When the urethral involvement is the determining factor in the decision to perform a prophylactic urethrectomy or to leave the urethra behind (to be used for a bladder replacement), the assessment of the prostatic urethra before surgery is of great importance. The need for accurate sampling of the prostatic urethra was first suggested by prostate mapping studies, which showed malignant changes in the prostatic urethra in 50-70% of patients.14,15 In another extensive study, 4-mm step sections were performed in 84 cystoprostatectomy specimens.16,17 Thirty-six patients (43%) were found to have transitional cell carcinoma of the prostate. Of this group, 94% had prostatic urethra involvement and 6% had a normal prostatic urethra, but transitional cell carcinoma was present in the periurethral structures. This high incidence of involvement suggests that increasing the intensity of the search for prostate invasion results in an increased incidence of this diagnosis.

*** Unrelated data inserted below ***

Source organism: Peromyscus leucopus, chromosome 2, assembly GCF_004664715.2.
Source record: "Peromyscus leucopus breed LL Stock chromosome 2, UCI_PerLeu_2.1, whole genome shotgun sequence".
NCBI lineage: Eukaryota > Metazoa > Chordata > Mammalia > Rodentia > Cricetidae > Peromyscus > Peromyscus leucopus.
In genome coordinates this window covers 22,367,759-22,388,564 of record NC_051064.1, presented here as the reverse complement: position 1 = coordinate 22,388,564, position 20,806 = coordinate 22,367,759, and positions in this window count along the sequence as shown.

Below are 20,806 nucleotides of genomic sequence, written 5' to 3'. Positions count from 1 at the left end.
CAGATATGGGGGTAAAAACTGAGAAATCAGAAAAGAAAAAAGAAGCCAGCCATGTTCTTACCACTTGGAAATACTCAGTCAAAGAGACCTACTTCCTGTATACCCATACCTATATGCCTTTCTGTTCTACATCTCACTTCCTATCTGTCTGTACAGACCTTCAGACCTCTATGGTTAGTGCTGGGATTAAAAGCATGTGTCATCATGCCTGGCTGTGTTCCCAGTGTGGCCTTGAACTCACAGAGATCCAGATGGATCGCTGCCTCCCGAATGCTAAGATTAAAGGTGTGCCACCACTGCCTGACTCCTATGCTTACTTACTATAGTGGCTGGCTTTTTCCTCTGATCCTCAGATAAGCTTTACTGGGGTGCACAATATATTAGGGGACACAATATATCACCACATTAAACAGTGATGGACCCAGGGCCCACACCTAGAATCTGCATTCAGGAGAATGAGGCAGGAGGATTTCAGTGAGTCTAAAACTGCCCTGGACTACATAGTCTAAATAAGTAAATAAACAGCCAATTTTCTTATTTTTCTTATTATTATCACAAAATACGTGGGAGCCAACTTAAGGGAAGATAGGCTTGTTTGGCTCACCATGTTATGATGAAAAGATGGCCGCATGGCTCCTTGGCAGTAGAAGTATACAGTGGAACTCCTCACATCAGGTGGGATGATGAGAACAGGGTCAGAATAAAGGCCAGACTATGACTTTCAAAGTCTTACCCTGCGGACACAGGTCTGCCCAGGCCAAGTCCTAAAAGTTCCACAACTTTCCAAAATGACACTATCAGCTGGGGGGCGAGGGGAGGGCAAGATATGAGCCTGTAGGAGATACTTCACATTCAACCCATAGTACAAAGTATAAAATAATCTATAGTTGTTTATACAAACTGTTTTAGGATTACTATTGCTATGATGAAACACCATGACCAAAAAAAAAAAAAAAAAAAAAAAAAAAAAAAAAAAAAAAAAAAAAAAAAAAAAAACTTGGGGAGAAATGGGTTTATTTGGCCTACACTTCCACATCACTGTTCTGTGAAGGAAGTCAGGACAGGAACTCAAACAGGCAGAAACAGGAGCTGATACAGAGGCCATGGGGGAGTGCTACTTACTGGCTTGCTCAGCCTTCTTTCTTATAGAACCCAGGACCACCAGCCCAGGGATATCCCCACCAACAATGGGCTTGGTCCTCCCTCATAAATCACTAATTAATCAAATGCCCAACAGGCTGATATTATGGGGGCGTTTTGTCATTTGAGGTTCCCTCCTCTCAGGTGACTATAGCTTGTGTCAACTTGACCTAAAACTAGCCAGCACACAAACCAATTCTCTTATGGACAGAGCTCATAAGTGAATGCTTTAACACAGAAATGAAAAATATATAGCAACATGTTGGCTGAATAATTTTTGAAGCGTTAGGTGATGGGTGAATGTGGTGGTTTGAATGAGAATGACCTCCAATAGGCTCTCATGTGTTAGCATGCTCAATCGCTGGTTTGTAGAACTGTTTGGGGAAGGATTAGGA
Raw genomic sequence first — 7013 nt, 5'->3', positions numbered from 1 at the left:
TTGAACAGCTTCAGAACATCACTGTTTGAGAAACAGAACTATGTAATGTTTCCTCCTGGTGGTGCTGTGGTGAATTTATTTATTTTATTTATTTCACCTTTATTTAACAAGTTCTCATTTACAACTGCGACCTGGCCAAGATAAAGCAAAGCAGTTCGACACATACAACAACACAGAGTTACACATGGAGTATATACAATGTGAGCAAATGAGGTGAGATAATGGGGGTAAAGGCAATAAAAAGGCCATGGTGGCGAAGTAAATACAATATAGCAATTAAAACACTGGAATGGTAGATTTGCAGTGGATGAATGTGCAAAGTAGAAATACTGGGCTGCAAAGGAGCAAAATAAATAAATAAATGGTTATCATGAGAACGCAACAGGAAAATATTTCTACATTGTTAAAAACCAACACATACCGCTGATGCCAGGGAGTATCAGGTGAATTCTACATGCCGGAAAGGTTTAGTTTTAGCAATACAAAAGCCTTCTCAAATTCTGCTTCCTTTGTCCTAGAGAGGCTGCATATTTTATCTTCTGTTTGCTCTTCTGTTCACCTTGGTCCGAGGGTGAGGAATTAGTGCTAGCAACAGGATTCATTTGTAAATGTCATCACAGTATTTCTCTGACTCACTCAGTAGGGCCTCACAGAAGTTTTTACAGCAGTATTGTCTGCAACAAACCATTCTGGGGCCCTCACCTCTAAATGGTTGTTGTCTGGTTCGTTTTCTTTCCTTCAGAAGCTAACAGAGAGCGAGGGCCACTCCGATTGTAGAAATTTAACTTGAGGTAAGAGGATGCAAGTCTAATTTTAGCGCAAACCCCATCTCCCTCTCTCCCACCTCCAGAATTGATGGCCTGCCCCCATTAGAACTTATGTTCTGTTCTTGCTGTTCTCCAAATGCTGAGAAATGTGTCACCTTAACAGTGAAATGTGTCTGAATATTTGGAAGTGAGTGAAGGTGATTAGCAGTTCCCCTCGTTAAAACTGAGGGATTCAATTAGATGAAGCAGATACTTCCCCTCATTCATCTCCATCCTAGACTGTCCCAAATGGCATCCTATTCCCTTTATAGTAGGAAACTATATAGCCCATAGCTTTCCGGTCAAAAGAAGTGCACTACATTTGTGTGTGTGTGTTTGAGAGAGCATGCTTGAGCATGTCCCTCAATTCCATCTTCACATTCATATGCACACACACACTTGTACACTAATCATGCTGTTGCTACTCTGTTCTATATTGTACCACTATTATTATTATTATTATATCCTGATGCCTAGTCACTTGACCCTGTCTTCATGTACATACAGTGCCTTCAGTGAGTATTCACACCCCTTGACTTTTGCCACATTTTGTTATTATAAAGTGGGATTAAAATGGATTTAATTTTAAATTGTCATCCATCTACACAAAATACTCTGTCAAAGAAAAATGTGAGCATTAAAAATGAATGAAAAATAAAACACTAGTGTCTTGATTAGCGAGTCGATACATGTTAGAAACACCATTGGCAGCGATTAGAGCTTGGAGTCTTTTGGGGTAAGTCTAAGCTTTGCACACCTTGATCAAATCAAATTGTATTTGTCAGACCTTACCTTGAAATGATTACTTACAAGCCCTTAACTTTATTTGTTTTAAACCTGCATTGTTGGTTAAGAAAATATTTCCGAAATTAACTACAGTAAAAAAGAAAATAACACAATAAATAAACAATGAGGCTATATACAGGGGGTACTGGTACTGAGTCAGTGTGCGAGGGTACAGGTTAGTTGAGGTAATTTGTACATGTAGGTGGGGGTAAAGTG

Not all patterns of prostatic urethral involvement present an equal risk for recurrence. The tumour involvement can be limited to the urethra or to the epithelium of the periurethral ducts, or it may include the prostatic stroma. Duct and stromal invasion has been the most striking prognostic factor for subsequent urethral recurrence and survival. Therefore, pre-operative staging with transurethral and transrectal biopsy techniques has been advocated.5,6 Although several authors have confirmed the necessity of a thorough pre-cystectomy assessment, or rigorous screening of the prostatic urethra, the technique of endoscopic assessment has not always been described in detail. Random biopsies, either cold punch or resection biopsies of the prostatic urothelium, have been proposed. It is now agreed that transurethral resection biopsy of the prostate is necessary in order to screen for prostatic involvement and that this biopsy should be routinely performed in patients with bladder cancer. In most patients the prostatic urethra will appear normal cystoscopically. As regards the extent of prostatic resection, it has been pointed out that an insufficient or limited transurethral resection biopsy of the prostatic urethra could fail to detect prostatic involvement. Therefore, extensive biopsies are now advocated.5,6,16,17 Such biopsies will help to correctly diagnose the prostatic involvement in 90% of patients, as was shown in a detailed examination of cystoprostatectomy specimens.16,17 This problem was further studied by Sakamoto et al., and it was demonstrated that transurethral resection random biopsies of the prostate may frequently fail to detect prostatic invasion.18 An appropriate transurethral resection sampling of the prostatic tissue at the 5 and 7 o'clock positions of the verumontanum portion proved necessary to detect any prostatic duct and acinar involvement. More recently, Lebret et al. have reported in a prospective study that only positive frozen section of the urethral stump at the time of the radical cystectomy is the contra-indication to urethra sparing and to continent urinary diversion to the urethra.19 It is, therefore, important to perform frozen sections of the ureters during surgery in order to recognize carcinoma in situ.
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